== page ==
Anheuser-Busch does not differentiate their digital strategy from their mobile strategy; rather, they refer to both as a connection strategy that enables them to focus on their fans, build relationships, and draw new consumers. Lucas Herscovici, Global Director of Strategic Innovation and Marketing, says that mobile is highly relevant for consumers, and the company has begun investing heavily in these efforts to drive engagement.
Within mobile, Anheuser-Busch uses a number of methods to engage with consumers, including mobile websites, apps, QR codes, SMS, and more. Prior to rolling out any mobile initiatives, Herscovici says they question whether or not the product or service meets a consumer need.
“We have a standard platform for developing apps, so we can leverage and synergize around different countries with different tools,” he says. “We have an experimentation process that utilizes trial and error tests and KPIs to determine whether or not to pursue an initiative further.”
The company has built a mobile app called Track Your Bud that allows users to check into their beer of choice and learn when it was produced and the story behind it from the brewmaster. The first few people to check into that beer also can have their names placed on that batch. The app can be accessed through a mobile website, as well as through QR codes in posters and other materials.
“The advantage of mobile is that it’s always on, and you can reach more people in an extremely local and relevant way,” he says. “The biggest challenge, on the other hand, is that there are so many different platforms and no standard. All devices have different capabilities, so you can’t engage with all consumers in the same way.”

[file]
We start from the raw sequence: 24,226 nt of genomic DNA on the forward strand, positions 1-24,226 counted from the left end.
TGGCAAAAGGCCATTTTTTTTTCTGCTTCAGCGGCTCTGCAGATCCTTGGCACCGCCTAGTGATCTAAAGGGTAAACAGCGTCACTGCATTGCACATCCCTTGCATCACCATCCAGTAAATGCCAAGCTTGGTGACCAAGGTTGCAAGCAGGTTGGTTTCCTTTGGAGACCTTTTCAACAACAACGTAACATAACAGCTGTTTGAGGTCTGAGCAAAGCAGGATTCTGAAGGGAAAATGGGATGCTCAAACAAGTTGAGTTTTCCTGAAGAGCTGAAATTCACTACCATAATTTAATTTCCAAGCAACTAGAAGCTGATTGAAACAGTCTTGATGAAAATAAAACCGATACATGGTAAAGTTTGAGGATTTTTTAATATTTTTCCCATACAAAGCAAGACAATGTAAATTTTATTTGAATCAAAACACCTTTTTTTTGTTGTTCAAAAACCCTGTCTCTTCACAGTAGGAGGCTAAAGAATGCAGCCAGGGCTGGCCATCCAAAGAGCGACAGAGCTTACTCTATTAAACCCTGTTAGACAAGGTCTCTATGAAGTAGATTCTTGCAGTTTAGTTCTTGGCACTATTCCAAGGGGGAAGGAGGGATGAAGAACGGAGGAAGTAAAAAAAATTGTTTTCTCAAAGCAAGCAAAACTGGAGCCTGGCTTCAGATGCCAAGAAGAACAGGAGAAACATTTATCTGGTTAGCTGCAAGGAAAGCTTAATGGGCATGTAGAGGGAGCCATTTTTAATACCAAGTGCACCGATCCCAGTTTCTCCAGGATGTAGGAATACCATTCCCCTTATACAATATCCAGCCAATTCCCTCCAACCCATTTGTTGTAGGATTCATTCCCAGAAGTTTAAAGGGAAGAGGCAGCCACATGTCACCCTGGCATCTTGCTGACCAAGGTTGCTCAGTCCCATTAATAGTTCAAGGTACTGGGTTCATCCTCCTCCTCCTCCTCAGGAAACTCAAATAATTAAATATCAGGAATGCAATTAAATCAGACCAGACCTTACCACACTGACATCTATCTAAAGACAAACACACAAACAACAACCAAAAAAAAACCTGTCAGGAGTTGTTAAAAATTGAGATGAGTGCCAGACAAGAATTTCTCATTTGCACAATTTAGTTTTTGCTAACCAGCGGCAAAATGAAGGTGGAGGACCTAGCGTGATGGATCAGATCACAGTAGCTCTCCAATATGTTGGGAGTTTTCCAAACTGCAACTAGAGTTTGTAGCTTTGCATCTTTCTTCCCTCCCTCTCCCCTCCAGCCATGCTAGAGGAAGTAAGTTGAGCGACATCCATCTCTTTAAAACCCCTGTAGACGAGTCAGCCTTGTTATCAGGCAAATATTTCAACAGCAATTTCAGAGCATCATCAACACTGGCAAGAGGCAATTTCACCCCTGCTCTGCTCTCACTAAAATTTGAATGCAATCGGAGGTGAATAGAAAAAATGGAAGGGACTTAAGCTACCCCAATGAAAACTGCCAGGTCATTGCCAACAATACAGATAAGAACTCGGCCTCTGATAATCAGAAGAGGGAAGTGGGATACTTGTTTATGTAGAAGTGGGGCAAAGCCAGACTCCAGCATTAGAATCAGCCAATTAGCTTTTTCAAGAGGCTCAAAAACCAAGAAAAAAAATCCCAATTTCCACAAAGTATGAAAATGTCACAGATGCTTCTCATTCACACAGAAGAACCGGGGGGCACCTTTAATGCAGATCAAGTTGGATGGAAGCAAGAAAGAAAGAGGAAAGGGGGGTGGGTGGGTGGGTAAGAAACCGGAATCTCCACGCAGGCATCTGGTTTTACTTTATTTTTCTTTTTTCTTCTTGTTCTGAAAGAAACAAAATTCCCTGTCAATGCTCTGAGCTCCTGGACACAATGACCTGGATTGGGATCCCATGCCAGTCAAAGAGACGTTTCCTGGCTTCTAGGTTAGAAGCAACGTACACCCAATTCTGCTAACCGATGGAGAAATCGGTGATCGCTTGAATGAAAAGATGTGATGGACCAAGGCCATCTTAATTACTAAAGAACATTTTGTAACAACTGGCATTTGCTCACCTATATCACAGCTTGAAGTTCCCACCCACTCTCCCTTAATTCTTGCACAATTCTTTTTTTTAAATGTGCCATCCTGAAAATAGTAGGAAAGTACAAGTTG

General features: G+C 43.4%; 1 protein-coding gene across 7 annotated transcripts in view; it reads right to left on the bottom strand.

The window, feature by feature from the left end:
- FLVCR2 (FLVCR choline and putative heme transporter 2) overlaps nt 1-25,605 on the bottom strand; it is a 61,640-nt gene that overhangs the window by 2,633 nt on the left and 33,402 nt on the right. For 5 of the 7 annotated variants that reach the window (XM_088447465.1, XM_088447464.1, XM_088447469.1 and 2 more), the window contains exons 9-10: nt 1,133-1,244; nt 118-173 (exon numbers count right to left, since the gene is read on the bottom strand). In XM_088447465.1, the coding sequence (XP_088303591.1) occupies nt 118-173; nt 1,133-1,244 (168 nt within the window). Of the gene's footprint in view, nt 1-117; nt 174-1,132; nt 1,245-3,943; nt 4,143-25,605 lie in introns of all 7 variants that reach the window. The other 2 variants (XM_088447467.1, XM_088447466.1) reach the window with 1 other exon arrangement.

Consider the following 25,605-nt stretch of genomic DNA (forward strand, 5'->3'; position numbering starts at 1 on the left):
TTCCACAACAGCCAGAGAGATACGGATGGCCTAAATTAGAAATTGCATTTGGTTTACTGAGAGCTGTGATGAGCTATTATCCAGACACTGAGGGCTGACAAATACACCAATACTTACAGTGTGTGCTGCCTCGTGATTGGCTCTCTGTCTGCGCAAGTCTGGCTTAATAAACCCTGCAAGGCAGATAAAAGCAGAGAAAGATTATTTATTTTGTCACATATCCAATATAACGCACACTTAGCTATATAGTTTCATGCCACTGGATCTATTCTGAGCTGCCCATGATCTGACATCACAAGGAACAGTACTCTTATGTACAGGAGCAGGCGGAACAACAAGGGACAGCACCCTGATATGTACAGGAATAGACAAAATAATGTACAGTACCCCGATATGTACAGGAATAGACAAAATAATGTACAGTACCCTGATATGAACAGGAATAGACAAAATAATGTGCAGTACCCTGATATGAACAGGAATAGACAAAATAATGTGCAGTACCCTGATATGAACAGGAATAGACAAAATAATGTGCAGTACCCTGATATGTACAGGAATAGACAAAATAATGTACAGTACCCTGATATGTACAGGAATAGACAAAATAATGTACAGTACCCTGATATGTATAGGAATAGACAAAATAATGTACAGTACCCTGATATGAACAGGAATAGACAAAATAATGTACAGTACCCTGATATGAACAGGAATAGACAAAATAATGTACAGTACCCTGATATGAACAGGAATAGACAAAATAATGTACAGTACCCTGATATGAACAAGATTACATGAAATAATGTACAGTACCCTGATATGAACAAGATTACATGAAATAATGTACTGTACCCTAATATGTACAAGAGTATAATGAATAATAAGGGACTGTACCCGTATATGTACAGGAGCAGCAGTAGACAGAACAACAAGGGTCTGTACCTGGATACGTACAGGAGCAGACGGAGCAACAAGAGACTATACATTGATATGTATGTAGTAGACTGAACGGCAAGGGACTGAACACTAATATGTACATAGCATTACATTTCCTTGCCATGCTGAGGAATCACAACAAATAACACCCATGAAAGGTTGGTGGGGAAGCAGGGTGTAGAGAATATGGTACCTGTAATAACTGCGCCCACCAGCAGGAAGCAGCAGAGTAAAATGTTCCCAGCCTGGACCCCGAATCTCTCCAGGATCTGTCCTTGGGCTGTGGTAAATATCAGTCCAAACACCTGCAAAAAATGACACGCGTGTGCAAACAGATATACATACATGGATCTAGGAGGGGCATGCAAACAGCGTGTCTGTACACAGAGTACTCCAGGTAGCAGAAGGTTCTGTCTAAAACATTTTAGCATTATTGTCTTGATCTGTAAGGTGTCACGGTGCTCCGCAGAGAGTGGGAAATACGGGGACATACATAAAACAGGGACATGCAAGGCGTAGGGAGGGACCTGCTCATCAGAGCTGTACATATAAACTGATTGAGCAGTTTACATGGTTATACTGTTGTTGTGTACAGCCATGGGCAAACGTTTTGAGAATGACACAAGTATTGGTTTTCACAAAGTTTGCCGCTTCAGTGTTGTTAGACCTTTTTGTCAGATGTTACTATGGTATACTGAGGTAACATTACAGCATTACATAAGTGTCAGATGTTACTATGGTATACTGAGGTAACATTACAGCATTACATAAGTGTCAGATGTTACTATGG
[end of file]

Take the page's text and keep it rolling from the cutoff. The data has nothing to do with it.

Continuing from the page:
Despite these challenges, Herscovici says mobile can create a significant competitive advantage if done correctly due to its ability to provide deeper levels of engagement than other channels through instant, two-way communication. Part of the company’s success in this area is credited to their connection strategy.
“Our connection strategy is to focus on our fans first because we have big brands, and we believe that by having our fans engage with us, they will talk positively about us and bring in new consumers,” he says. “So if mobile is relevant for our fans, we need to use it—it’s that simple. We have put big investments in this area and will continue to do so moving forward.”
Marketing works in collaboration with the IT team and their agencies to build and execute mobile initiatives, and they measure the success of their efforts differently depending on the type of tool they’re using. Overall, it’s about driving awareness and engagement and then determining ROI based on the investment.
“As a marketer, the biggest challenge is to find new methods to engage with consumers in a scalable way,” he says. “We’re tempted to do cool, fun, and new things, but given the fragmentation of the industry, it is difficult to do things that are scalable because we’re not reaching everyone due to different platforms. Today, the key moment of decision is the moment of purchase, so we’re looking to leverage mobile to influence purchase decisions.”